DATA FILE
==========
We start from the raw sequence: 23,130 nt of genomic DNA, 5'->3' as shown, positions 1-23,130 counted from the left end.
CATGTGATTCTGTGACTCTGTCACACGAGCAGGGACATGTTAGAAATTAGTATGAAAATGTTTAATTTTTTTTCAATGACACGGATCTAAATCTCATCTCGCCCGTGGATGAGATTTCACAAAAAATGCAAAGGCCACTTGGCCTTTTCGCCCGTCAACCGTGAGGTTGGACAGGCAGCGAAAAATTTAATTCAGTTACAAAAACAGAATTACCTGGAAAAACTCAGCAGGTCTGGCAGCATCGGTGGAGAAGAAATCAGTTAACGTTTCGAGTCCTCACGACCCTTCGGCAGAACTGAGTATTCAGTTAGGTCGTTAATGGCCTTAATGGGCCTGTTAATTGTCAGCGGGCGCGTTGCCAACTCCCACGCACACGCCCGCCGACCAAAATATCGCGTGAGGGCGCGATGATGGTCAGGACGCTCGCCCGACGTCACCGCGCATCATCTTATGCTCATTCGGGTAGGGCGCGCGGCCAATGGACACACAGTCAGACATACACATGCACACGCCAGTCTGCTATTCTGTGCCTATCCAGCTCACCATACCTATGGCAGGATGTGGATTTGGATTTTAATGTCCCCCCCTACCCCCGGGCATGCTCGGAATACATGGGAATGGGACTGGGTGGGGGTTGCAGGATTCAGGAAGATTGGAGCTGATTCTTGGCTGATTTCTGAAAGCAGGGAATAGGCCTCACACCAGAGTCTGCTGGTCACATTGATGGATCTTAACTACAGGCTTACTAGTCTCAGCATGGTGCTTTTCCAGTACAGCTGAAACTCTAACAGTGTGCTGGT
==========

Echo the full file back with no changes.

We start from the raw sequence: 23,130 nt of genomic DNA, 5'->3' as shown, positions 1-23,130 counted from the left end.
CATGTGATTCTGTGACTCTGTCACACGAGCAGGGACATGTTAGAAATTAGTATGAAAATGTTTAATTTTTTTTCAATGACACGGATCTAAATCTCATCTCGCCCGTGGATGAGATTTCACAAAAAATGCAAAGGCCACTTGGCCTTTTCGCCCGTCAACCGTGAGGTTGGACAGGCAGCGAAAAATTTAATTCAGTTACAAAAACAGAATTACCTGGAAAAACTCAGCAGGTCTGGCAGCATCGGTGGAGAAGAAATCAGTTAACGTTTCGAGTCCTCACGACCCTTCGGCAGAACTGAGTATTCAGTTAGGTCGTTAATGGCCTTAATGGGCCTGTTAATTGTCAGCGGGCGCGTTGCCAACTCCCACGCACACGCCCGCCGACCAAAATATCGCGTGAGGGCGCGATGATGGTCAGGACGCTCGCCCGACGTCACCGCGCATCATCTTATGCTCATTCGGGTAGGGCGCGCGGCCAATGGACACACAGTCAGACATACACATGCACACGCCAGTCTGCTATTCTGTGCCTATCCAGCTCACCATACCTATGGCAGGATGTGGATTTGGATTTTAATGTCCCCCCCTACCCCCGGGCATGCTCGGAATACATGGGAATGGGACTGGGTGGGGGTTGCAGGATTCAGGAAGATTGGAGCTGATTCTTGGCTGATTTCTGAAAGCAGGGAATAGGCCTCACACCAGAGTCTGCTGGTCACATTGATGGATCTTAACTACAGGCTTACTAGTCTCAGCATGGTGCTTTTCCAGTACAGCTGAAACTCTAACAGTGTGCTGGT